LOS ANGELES (CBSLA) -- The Asian Pacific Policy and Planning Council says since the pandemic began, 250 hate incidents and hate crimes against Asian Americans and Pacific Islanders have been reported in Los Angeles County, but they believe there are many more that have gone unreported.
"He told me to go back to Asia," one woman, Hong Lee, said about her experience. "This was then followed by two minutes of derogatory terms."
Hong Lee is describing the frightening encounter she had with a man back in August while she was standing in line at a restaurant in Pico-Union.
The enraged man began a verbal assault after she turned down an offer to have lunch with him and told him she was married. He hurled sexist and racist insults at Lee, who started to record the incident out of fear.
"I had severe PTSD, insomnia, I was fearful to go outside after my attack. I was asking for help from the patrons and employees around me, but they didn't help me."
Assembly Member Miguel Santiago is fighting alongside the Asian American Pacific Islander (AAPI) community to stop these hate incidents.
"Enough is enough. It doesn't matter who you are, stand with us to stop hate against AAPI communities, period," he said.
Santiago joined leaders in the local AAPI community to say the rise in hate crimes in these communities is alarming and will not be tolerated.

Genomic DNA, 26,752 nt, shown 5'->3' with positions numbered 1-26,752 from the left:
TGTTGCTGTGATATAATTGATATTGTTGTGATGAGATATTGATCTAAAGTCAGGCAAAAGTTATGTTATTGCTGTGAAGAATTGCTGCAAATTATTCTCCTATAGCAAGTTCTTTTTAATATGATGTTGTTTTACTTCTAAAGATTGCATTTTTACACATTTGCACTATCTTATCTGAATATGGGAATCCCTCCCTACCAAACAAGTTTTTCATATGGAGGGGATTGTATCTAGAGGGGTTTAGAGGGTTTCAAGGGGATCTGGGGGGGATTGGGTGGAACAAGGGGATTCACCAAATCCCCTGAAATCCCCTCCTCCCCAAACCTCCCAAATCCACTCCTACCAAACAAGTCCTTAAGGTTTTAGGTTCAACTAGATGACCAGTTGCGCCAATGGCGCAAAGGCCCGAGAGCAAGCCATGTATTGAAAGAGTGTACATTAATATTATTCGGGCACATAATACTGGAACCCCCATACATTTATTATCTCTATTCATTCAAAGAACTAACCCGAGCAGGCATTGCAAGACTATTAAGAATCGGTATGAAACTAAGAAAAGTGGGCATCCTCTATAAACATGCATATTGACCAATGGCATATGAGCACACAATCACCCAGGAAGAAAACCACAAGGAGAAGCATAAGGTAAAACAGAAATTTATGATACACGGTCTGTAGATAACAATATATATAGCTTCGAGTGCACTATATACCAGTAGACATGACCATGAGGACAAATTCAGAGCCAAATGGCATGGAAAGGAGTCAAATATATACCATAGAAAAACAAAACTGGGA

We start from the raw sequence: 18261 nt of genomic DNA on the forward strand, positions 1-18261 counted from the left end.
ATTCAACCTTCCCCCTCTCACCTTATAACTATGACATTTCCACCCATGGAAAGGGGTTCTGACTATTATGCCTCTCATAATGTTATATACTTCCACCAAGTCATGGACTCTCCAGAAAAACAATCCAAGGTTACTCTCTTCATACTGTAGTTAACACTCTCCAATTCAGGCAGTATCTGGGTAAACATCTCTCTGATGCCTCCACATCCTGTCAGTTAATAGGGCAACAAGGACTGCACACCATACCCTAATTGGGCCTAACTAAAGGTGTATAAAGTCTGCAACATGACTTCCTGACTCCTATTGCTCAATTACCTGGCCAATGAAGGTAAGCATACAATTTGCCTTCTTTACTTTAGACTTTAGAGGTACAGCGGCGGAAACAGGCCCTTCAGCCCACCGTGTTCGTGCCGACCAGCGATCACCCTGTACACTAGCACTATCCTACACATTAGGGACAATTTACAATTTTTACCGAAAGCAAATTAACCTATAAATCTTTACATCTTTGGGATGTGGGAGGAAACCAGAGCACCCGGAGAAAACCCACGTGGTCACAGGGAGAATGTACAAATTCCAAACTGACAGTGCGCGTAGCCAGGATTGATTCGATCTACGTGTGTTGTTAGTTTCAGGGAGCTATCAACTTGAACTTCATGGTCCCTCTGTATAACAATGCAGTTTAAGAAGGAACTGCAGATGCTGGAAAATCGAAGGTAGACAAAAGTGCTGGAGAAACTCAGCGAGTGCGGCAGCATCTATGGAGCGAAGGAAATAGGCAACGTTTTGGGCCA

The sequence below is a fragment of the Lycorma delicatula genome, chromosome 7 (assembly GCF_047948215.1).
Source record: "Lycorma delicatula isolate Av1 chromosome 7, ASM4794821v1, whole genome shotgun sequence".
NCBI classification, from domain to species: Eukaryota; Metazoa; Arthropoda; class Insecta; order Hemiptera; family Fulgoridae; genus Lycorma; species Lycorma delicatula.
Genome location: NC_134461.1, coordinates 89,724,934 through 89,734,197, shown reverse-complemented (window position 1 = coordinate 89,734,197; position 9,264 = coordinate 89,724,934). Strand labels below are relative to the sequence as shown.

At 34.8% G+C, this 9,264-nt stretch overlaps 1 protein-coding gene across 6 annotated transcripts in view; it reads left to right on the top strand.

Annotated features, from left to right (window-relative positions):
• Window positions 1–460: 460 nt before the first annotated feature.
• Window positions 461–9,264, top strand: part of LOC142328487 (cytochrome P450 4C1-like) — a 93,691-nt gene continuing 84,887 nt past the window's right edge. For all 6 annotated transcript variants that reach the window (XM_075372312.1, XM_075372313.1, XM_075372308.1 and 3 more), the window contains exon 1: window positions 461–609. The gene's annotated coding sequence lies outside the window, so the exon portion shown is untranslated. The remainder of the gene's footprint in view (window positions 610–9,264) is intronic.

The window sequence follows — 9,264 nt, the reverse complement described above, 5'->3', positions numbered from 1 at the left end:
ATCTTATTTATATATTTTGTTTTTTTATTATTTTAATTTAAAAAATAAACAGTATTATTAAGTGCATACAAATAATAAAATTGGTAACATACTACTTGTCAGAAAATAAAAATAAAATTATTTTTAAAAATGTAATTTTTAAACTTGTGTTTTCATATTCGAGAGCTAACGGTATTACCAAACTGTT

Most recently, Korean-American Air Force veteran Denny Kim was the victim of a violent racist attack in Koreatown.
KCAL9/CBS2 has also reported other incidents that seem to be driven by anti-Asian American sentiments, including teens vandalizing and harassing a family in Ladera Ranch.
Some incidents have even resulted in death in the case of an elderly San Francisco man who was beaten and killed while taking his daily walk.
James An, of the Korean American Federation of Los Angeles, is asking anyone who experiences or sees a hate incident to report it.
"We urge the public to report any attacks, including discrimination, bullying, harassment and violence against AAPI individuals so that we may, No. 1, collect more data regarding hate incidents and No. 2, help local law enforcement identify and prosecute criminals," An said.
The LAPD said every police station has someone assigned to hate crimes investigations.
"If you're ever a victim or witness an act of hate, I strongly encourage you to speak up and report it. Because chances are, you may not be the only victim. In my case, there were more than five other victims," Lee said.
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